Posted: 08 December 2012 at 11:01pm | IP Logged
@ Gunu - that Kangna dhoondho sig is LOVELY
You already know how obsessed I am with your bluish colorings,and especially with this scene it so perfectly highlights the makeup, jewelry, sindoor and mehndi so everything stands out and comes to life
Rock on behna, can't wait to see more like it!
@ Janu - I just love getting you all riled up, can't you tell by now
If it gets you to wake up and write these longgg ass thoughtful posts, it's well worth your sad puppy dog eyed emoticons
Re: the dialogue from the Sanjeevani episode, that's actually straight
from RCM's Lanka Kand: Jaaihu Avadh kavan mukh laayi | naari hetu priya bhai gavaayi ||
The same is true of Hanumanji's words about Indrajeet in his men not being strong enough to carry Sheshnag, who bears the weight of the world - guess we can't credit or question the show for either, because in both cases it was just being faithful to its source! Anyway, this chaupai I quoted is exactly the same dialogue you mentioned from the scene, except RSji puts it in prose - both ways, it means "how will I face everyone in Ayodhya after sacrificing my brother for the sake of my wife?" The verses, at surface level, actually get harsher depending on how you interpret them (the very next line goes "baru apayash sahateyu jag maahi, naari haani vishesh kshati nahin" meaning "it's ok if I'd have to bear infamy in society because of losing my wife, that's not so big a deal anyway"). As I said above, RSji was loyal to the texts he drew inspiration from when it came to dialogue, even when they got risky like Sita's words to Lakshman when she was sending him after Ram right before her abduction, or this particular instance; so if you want to express doubts and resolve them, it's best to take it straight to his source rather than considering the show. That is because you can provide more explanations in print (thanks to the voice of the 3rd person narrator) than you can enact without through the characters themselves. And therein lies the resolution to your doubt. This whole set of verses on Shri Ram's lament opens as follows:Uhaan Ram Lakshmanahi nihaari | Bole vachan manuj anusaari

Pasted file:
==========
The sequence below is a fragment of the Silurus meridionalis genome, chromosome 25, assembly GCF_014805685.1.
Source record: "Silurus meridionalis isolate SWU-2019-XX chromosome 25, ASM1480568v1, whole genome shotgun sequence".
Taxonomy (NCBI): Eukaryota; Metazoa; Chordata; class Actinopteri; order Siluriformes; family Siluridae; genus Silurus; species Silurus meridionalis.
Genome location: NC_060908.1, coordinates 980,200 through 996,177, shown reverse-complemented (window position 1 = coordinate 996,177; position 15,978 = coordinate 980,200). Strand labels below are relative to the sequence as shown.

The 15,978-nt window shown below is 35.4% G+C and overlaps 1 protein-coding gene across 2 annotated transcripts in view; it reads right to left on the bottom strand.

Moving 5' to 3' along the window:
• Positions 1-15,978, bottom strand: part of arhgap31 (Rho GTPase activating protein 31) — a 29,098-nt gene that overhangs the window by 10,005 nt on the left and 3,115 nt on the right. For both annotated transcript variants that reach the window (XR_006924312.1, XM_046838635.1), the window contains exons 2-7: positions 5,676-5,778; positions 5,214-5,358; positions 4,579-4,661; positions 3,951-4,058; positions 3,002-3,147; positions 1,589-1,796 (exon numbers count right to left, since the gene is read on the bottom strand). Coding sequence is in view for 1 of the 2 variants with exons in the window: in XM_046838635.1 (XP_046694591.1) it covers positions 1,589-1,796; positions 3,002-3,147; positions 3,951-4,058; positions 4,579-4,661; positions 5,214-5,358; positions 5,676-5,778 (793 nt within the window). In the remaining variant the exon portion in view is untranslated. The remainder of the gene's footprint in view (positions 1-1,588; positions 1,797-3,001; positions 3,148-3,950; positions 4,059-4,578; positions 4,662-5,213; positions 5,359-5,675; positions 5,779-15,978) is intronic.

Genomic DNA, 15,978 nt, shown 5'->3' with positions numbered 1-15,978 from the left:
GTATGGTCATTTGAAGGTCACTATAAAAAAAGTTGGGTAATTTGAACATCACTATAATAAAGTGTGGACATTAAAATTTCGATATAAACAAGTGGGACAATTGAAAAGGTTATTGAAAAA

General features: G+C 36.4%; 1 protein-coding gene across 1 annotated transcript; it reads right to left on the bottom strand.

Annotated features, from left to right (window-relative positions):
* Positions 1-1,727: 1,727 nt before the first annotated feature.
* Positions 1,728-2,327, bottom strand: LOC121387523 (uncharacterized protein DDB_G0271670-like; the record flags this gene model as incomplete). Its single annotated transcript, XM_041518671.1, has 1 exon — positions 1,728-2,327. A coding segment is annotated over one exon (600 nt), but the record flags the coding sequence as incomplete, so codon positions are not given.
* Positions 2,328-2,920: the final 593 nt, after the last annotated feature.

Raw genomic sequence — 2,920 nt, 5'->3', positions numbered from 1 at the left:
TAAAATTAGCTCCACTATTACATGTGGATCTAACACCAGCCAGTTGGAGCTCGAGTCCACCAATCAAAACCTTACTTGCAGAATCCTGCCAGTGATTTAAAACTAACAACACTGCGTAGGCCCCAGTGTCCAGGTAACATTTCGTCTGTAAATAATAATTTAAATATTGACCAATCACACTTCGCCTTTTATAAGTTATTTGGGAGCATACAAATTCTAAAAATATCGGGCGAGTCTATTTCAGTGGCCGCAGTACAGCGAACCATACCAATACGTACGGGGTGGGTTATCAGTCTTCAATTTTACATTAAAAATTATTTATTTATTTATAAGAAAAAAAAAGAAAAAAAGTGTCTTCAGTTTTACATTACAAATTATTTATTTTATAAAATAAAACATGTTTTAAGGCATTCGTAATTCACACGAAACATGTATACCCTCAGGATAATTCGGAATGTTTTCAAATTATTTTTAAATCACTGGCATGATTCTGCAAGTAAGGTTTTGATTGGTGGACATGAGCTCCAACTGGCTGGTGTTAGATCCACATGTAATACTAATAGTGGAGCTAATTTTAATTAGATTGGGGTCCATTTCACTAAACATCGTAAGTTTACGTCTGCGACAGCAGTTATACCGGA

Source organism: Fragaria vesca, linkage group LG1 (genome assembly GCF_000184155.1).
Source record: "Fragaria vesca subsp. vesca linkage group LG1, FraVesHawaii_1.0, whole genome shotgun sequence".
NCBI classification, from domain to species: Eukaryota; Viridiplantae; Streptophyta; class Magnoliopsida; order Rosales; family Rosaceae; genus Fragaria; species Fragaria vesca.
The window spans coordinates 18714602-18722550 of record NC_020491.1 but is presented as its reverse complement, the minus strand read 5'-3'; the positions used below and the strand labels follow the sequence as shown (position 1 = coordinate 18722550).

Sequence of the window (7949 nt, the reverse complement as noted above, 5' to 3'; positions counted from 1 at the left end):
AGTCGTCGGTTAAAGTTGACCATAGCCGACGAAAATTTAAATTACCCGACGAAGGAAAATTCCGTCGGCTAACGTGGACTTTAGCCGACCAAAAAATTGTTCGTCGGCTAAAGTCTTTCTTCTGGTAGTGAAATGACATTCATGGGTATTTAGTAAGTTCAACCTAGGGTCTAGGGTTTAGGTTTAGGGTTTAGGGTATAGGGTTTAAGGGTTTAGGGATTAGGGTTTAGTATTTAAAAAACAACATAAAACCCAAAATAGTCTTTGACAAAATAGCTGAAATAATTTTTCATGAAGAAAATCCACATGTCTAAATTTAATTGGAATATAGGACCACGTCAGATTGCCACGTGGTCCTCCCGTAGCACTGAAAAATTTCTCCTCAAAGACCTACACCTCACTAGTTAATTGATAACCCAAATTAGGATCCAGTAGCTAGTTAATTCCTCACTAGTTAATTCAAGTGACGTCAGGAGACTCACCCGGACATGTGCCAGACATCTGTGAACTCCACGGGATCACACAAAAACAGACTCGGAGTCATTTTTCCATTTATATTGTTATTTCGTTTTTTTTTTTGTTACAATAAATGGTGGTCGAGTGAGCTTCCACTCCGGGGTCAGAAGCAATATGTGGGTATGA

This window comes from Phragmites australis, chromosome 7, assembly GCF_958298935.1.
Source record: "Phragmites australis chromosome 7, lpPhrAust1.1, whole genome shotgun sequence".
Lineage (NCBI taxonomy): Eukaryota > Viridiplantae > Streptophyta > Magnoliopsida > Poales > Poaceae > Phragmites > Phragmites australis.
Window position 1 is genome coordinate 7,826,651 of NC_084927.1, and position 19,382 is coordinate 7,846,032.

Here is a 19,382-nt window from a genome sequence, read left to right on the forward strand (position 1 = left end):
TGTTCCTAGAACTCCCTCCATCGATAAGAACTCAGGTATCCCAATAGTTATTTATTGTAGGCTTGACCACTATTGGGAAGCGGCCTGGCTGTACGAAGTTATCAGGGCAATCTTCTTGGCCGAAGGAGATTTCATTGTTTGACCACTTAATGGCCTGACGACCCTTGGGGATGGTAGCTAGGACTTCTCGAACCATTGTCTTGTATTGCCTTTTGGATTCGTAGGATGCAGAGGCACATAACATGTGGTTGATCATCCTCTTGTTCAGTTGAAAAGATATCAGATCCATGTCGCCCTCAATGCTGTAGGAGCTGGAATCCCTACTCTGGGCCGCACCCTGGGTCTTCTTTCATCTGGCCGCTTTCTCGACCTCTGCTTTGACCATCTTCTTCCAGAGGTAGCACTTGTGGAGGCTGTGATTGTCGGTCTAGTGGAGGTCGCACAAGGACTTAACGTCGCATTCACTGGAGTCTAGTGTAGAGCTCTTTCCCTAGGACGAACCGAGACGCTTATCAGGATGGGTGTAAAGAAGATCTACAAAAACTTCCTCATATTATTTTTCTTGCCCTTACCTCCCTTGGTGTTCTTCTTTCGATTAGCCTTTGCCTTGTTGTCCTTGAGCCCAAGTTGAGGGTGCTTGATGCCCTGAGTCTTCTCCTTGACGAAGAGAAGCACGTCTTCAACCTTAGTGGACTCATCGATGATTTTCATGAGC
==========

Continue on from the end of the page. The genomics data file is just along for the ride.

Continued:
Meaning "there, Ram looked at Lakshman and spoke words befitting a mortal". Your third person narrator is saying that all these things Ram's about to say are totally ungodly, they're the laments of a grief-stricken mortal and part of his human leela - not his divine educational agenda. RSR doesn't have a narrator put forth this disclaimer, but the opening lines of "Mere Lakhan Dulaare" are along the same lines. As I've said before with regard to Ram and Sita's virah leela in spite of their knowledge of their true selves - and also w.r.t. RadheShyam's similar pastimes - a lot of it pure leela, wherein God is expressing human emotions with more depth and intensity than humans themselves, purely to invoke the passion and fervor of his devotees. It's about getting an overall feeling, not learning a specific fact, so such leelas are better to sit back and soak in the emotions than analyze word for word. As I had jokingly said back then, there were no ghazals and sappy tv shows for common folks to drown in as an outlet for their own emotions or merely for entertainment, so maybe God and the poets who wrote about him just wanted to fill the void
Alternately, you could just look at that one line and understand that while Sita was abducted, but alive and unharmed because of Ravan's curse, Lakshman was close to dead, and he merely meant that his separation
from Sita didn't warrant loss of life.
In other words, it's not a brother being greater than a wife, but death being worse than abduction. I think this addresses any surface level issues about the line that a casual reader/viewer might have, but a devotee can grasp the aforementioned explanation about human leelas also and see it in a different light. Either way, hope it helped!
Edited by lola610 - 08 December 2012 at 11:29pm